Still driving the bus

Posted: Sep 29, 2006 12:03 AM
Still driving the bus

Do you remember the illegal immigrant from Mexico who was driving a bus that burst into flames and killed 23 nursing home patients who were evacuating Hurricane Rita last year in Houston?

His name is Juan Robles Gutierrez and he is a Mexican national, one of the millions who have sneaked across our border and taken a job so that he can send his income back to Monterey, where his wife and daughter live. In his case, he waded across the Rio Grande and began working for Global Limo, the company that owned the bus that burst into flames on September 23, 2005, burning 23 passengers alive.

Robles was arrested after the Dallas County Sheriff said that the evidence collected indicated that the bus driver’s actions contributed to the 23 deaths.

Fast forward to today. I’d like to give you a pop quiz about Mr. Robles. If you answer correctly, you will get an A.

Since Robles was arrested, where is he today? Is he:

A) Sitting in jail;

B) Deported to Mexico;

C) Living freely as a resident of the United States and still driving a bus.

After 23 horrific deaths, there surely couldn’t be any way that “C” would be the correct answer, right? Well, welcome to 2006 America, where in the world of illegal immigration, right means wrong, up means down, and illegal means hero.

It turns out that the evidence collected by the Dallas County Sheriff’s Department must not have been enough to hold Juan Robles Gutierrez responsible for the nursing home patients deaths. In fact, it is believed that a mechanical failure of the brakes led to the fire which ignited the bus.

But that wouldn’t exonerate Robles from his illegal actions that brought him to the United States and placed him behind the wheel of that bus, would it?

You bet your sweet green card it would. And did.

After he was cleared of the charges, he was ordered to stay in the Houston area in order to testify in the trial of the bus company owner. He didn’t really like that too much. He preferred to live in Laredo, Texas, where he could be closer to his wife and daughter who live in Monterey, Mexico. So he went to an immigration official and was allowed to move to Laredo.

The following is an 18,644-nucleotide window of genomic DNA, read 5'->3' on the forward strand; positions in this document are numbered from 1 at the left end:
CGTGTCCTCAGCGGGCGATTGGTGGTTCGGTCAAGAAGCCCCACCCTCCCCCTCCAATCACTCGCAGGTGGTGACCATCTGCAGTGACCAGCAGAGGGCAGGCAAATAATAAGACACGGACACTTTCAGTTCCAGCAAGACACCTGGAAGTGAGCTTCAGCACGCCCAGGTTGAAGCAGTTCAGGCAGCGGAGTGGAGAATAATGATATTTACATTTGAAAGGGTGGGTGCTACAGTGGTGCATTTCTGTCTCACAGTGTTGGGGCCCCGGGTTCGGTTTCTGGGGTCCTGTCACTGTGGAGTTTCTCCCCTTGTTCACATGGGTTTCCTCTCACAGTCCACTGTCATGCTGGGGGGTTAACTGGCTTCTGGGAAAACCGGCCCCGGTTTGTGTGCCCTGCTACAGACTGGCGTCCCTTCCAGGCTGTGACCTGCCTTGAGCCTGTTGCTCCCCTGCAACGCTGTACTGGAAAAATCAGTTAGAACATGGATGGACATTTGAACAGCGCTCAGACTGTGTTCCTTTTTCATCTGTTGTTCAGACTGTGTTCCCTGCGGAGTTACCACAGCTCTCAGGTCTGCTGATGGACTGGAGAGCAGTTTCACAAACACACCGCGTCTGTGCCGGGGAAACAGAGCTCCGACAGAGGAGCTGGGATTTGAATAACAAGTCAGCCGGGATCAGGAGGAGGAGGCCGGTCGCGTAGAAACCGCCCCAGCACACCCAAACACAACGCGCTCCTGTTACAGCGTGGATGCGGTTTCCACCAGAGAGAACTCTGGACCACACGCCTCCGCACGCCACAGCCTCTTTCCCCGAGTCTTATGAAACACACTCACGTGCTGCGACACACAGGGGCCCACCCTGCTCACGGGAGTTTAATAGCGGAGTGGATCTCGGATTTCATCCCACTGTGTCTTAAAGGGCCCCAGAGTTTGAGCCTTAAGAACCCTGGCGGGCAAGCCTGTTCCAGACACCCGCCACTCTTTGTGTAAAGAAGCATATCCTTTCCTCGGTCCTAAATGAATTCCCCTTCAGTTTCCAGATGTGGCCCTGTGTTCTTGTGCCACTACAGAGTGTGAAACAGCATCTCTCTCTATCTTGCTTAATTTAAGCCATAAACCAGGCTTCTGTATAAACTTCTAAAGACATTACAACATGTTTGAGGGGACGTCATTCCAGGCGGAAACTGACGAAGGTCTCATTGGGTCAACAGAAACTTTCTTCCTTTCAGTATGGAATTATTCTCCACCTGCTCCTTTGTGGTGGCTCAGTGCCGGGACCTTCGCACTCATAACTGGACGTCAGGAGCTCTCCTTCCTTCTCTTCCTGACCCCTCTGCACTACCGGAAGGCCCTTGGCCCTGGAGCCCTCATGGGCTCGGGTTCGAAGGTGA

Then, our brilliant “system” granted him a work visa. After all, his wife and daughter have bills to pay in Monterey!

After Robles got his wish to live in the American city he wanted, he began itching to drive a bus again. No problemo, amigo. A Texas-based bus company hired him and he now cheerfully makes the 8 hour drive between Laredo and Dallas on a daily basis behind the wheel of yet another bus.

Perhaps his passengers these days should be advised to carry a fire extinguisher with them.

What’s perhaps the most shocking aspect of this story is how little the news media has paid attention to it. This guy goes from being the illegal immigrant from Mexico who was arrested for the deaths of 23 elderly patients on his bus to just another working-class stiff, holding down a steady paying job, a job that many Americans would undoubtedly love to have.

There are so many outrages in this story, I don’t even know where to begin. Maybe we can start with his “request” to move to Laredo to be closer to his family in Mexico. If I were the immigration judge, I’d have the perfect solution. You want to be close to your family, Mr. Robles? Heck, how about your home in Monterey, Mexico? Close enough?

But while the American news media might not be paying attention to this story, I’ll bet the illegals are observing. After all, if a Mexican illegal can still keep residency in America and even have the same job he was doing when his bus burned up 23 people, how serious could the United States really be about stopping illegal immigration?

I hope you passed the quiz and received an “A.” When it comes to combating illegal immigration, the United States continues to get a well-deserved “F.”

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